ROHRIG: Well, Robert, life is unpredictable. What can I say? This is - I felt totally the right guy to do this. I did not hesitate for one second. I didn't view myself as a risky choice one bit. I think I was ready, willing and able, and I think what Laszlo had in mind is to find somebody who is, by nature and by upbringing of family and socialization, somehow can really intimately relate to this subject matter.
SIEGEL: That's Laszlo Nemes, the film...
ROHRIG: Laszlo Nemes, yeah. He's the filmmaker. He's - this is his first feature.
SIEGEL: I just want to ask you about the sensory experience of watching this movie. As you were acting in this movie, you're - you must have always been a few feet away from the cameraman, who's...
ROHRIG: Yeah, 30 inches, yeah.
SIEGEL: Thirty inches away from you, carrying a 35-millimeter camera.
SIEGEL: And hence we see you this close up. We hear number of languages going on behind you.
SIEGEL: And the movie makes no great effort to make sure that we understand relationships between your character and other members of the Sonderkommando. It's a very powerful and disorienting experience to watch "Son Of Saul."
ROHRIG: Yeah. That was the plan - to be extremely physical, almost. Even the first thing we did when we sat down with the coffee after reading the script - is to make a list of what we wanted to avoid - you know, the classic tropes of the genre. And one thing we all listed is that we do not want the viewer to cry because you feel better after crying, and we wanted to leave the viewer with a more lasting impact, more like a punch to the stomach. We didn't want to do some sort of - another flick, another melodramatic edge. So one of the things exactly was this physicality. We wanted the viewer to almost smell the stench, the odor. You know, we wanted really to take and run with me and get the chaos, the frenzy, you know, the place - of the place.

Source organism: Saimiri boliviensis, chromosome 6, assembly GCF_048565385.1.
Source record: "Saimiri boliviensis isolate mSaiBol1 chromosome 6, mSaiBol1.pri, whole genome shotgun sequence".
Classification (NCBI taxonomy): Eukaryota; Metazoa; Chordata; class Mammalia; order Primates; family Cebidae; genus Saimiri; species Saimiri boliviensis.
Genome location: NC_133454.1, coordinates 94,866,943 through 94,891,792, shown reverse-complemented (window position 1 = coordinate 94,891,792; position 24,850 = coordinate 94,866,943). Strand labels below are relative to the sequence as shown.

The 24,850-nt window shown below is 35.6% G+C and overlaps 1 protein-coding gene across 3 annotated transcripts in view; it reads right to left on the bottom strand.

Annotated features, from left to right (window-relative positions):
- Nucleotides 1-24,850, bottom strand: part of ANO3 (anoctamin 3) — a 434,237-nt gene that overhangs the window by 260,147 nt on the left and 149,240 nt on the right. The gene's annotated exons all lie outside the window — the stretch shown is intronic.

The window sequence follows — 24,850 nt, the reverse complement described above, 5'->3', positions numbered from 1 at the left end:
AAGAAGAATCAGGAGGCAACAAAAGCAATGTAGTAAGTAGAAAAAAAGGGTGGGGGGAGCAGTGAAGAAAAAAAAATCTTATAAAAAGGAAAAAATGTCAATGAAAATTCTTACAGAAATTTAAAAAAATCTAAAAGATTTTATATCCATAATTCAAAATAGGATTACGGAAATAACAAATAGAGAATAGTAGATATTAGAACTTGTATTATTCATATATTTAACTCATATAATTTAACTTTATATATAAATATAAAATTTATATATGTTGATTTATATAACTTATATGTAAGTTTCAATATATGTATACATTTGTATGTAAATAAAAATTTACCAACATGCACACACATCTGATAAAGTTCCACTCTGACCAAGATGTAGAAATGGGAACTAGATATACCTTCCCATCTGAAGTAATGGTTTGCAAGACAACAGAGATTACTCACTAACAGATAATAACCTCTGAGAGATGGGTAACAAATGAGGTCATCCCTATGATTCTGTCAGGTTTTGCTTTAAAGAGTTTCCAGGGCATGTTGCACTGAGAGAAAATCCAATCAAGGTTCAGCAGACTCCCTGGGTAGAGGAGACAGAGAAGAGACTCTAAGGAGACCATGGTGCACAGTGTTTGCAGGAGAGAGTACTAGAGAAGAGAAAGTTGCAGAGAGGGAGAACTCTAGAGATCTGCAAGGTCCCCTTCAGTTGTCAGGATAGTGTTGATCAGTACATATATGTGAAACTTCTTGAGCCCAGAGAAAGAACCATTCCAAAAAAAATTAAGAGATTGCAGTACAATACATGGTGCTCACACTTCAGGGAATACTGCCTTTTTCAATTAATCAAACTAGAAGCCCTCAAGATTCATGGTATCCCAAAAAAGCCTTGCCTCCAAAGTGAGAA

SIEGEL: Well, you succeeded. What can I say? I mean, it's a very unusual experience of watching this movie, and I think it does absorb people into the...
ROHRIG: And that's what I hear. And we really especially wanted to reach the young people, you know? I'm a father of four, and I am very well aware of the lives of younger generations, the virtual, digital reality, so to speak - the Facebook and the iPhone and the rest. And they are less connected or linked to history. And they think - they're, oh, it's boring, and, we all know what happened - the fact. But the Holocaust or any genocide, for that matter, is not about the facts. You can know the facts in a very in-differential way. The idea is somehow to be aware of the significance, the weight that this events carry. That's the idea here.
SIEGEL: Well, Geza Rohrig, thanks a lot for talking with us.
ROHRIG: Thanks for having me, Robert.
SIEGEL: Geza Rohrig, who now lives in New York City, played Saul in the new Hungarian film "Son Of Saul."